Danny Weston, well-read climate skeptic, deserves praise for this sojourn into the lion’s den. He visited a talk at the LSE (where talks are held in a very large venue) being given by James Hansen. I am not a well read climate-skeptic but even I recognise this name as someone who is both very prominent and very controversial, at least he’s controversial if you read the right blogs.
The reliably left-of-centre LSE crowd was predictablly alarmist and pro-Hansen and the only criticism he received was that he was “preaching to the choir”, that is, the only criticism until Danny got the microphone:
The mike came to me and I stood up and laid into him. I said that he was high on the hyperbole and hysteria and low on the facts. Most of the people there would unfortunately take him at his word and not look any further so I said I felt obliged to point out that most of his claims were highly controversial and some were flat out wrong and that I’d be happy to go through them with him there and then and debate him.
The crowd then turned on me, exploding in incredulity.
I have absolute respect for this. It takes a great deal of courage to stand up and do what he did in a room full of beleivers. I know, having failed horribly to summon the guts to do so myself at a talk about 10:10 in which they depicted cutting up an aeroplane to make silly 10:10 dog tags for their neophytes to adorn themselves with. A single person standing up and giving a reasonable account of why they disagree has the potential to impress upon dozens of silent bystanders, and perhaps even cause true-believers a few doubts. Remember David MacDonagh arguing about arguments working best on the best informed people, and in particular his assertion that it might take 18 months for a nagging doubt to turn a mind toward your way of thinking? The important point is make the arguments in the first place.
My guess is, that to do so, it helps to be forewarned and forearmed, to have a command of the intricate details, but also to have a few verbal-hand-grenades tucked up your sleeve so that you can make an impact quickly on as many people as possible. My guess is that a tricky thought-proking argument, or a simple but easily-verified fact has the most potential to embed rational-shapnel into the hearts and minds of the nearby audience and linger there for the required 18 months.
Well, anyway, I am not a particularly well-informed person so when I saw Danny enumerating his arsenal in his write up I naturally followed both links to understand what the controversy in Greenland was all about:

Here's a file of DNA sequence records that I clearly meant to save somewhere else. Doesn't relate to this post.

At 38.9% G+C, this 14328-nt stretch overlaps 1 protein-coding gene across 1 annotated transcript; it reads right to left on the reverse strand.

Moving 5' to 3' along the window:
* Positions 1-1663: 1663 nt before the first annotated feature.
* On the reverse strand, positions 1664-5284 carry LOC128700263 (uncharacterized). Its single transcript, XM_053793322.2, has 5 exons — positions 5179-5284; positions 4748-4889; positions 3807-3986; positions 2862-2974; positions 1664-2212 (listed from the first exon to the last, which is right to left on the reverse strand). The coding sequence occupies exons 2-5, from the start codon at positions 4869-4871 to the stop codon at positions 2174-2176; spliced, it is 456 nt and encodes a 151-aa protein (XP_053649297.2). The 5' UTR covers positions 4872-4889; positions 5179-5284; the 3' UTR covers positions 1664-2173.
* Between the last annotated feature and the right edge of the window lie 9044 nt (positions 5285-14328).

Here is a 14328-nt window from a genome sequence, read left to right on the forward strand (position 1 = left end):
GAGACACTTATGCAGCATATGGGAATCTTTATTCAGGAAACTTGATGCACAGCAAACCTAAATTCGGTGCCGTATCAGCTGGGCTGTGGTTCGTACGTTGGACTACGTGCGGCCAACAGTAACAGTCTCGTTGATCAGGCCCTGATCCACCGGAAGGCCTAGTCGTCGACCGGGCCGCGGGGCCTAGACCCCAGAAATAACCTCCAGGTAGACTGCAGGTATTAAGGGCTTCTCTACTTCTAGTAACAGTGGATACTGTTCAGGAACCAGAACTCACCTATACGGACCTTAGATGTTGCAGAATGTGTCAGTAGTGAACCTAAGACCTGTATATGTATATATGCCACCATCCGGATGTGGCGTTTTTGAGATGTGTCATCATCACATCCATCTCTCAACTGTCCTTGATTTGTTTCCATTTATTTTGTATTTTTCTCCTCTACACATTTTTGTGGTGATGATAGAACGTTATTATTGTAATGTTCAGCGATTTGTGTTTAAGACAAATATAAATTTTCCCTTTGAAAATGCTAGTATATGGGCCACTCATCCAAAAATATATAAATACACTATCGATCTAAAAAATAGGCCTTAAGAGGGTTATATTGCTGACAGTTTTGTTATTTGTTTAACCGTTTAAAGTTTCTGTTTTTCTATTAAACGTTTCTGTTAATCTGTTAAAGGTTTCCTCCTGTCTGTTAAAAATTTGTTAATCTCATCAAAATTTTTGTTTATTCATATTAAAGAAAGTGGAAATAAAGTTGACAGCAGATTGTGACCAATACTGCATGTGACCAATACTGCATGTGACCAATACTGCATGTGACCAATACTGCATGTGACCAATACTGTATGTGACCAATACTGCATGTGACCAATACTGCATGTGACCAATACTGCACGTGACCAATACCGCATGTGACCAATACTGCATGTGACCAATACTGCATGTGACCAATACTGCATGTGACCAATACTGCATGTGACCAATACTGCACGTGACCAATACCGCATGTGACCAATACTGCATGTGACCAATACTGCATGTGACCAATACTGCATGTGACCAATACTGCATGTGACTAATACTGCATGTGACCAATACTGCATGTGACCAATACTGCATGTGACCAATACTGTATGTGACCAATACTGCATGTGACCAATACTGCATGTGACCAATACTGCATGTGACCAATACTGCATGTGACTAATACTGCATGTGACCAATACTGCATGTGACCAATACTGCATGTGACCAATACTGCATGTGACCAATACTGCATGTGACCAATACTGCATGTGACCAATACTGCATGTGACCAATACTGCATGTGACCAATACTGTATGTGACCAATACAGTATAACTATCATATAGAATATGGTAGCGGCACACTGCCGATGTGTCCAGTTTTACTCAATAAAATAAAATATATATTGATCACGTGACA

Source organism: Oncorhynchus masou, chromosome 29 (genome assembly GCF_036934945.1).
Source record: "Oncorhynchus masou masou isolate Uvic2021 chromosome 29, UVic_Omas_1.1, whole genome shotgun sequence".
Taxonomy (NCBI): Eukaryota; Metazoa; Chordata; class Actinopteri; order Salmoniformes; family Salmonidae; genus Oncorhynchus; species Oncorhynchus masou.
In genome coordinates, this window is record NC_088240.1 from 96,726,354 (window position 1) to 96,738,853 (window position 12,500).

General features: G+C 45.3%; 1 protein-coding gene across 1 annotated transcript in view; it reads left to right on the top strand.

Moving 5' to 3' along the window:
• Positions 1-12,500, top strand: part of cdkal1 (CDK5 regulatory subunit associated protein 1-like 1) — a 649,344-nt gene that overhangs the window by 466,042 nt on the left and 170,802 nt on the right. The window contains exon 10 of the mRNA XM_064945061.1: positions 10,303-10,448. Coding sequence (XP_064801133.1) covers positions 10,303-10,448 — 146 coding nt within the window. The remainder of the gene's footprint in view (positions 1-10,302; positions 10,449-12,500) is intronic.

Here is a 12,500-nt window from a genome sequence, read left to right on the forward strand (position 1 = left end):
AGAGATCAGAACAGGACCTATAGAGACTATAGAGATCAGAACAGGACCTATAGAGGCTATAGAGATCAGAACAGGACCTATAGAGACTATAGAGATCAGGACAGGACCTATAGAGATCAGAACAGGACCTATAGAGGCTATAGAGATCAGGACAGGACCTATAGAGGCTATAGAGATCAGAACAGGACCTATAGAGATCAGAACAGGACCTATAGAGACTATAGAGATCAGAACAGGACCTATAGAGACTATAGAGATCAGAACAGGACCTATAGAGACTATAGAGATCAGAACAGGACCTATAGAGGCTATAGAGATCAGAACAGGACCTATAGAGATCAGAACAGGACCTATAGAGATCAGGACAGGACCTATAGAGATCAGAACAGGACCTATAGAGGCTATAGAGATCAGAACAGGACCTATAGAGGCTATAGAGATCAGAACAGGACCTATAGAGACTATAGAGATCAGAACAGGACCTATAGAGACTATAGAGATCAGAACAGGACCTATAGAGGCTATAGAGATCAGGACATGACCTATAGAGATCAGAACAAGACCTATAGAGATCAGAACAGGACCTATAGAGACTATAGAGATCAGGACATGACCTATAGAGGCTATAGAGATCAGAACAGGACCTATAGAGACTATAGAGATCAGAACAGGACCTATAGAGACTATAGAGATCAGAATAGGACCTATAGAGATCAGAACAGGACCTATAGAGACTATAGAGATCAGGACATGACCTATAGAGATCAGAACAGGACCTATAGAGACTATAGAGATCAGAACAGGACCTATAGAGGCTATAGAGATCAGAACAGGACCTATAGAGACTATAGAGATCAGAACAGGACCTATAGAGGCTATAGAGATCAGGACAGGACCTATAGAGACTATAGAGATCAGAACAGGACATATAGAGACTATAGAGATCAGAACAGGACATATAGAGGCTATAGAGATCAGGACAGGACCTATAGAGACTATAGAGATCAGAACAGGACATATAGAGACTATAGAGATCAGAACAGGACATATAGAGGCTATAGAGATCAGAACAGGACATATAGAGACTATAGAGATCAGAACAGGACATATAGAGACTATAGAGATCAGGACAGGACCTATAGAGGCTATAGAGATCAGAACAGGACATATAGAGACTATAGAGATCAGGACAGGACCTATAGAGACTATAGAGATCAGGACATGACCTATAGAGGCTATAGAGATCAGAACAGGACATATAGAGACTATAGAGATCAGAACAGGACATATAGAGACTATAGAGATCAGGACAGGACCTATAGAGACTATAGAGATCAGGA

Regular readers of BH and other skeptical blogs will be familiar with all of them – TSI not being a factor in affecting the climate, “unprecedented melt” in Greenland (for which he showed this  image, with no mention of these  issues),
What I found on the opposite end of those links are an image showing a dramatic increase in ice-melt and a report about how some ice-melting did not in-fact occur at all. Wowser. It seems as though the alarmists are continuing to use erroneous data-visualisations to back up arguments when the erroneousness of the visualisation was already admitted by the people responsible for the data. Ouch, if that’s true then blimey – I’m persuaded – the alarmists are a bunch of crooks! Hang ’em and flog ’em!
Unfortunately, the ice-melt in the first picture dates from July 2012, but the crucial admission of guilt refers to different data from a different time-period and cites the short-term weather conditions at the time (Feb/March 2013) as the reason – and the reason given is not obviously disputed by either side. Of course, I expect to be invited by the skeptics to generalise from the latter data that the former data was probably incorrect as well, but I could just as easily – and am far more likely to if I am hopelessly brainwashed – to assume that the problem is in fact specific and local to the latter dataset and that the angrous-contrarian named Danny Weston is talking balls. I fear that the overall effect is of a hand-grenade loaded with Hurtloam – a serious kenetic impact that quickly resolves itself after a short nap, to be easily forgotten in the morning.
Danny’s adventure seems to be more than worthwhile, and worthy also of being emulated over and over again, but carry the right hand-grenades.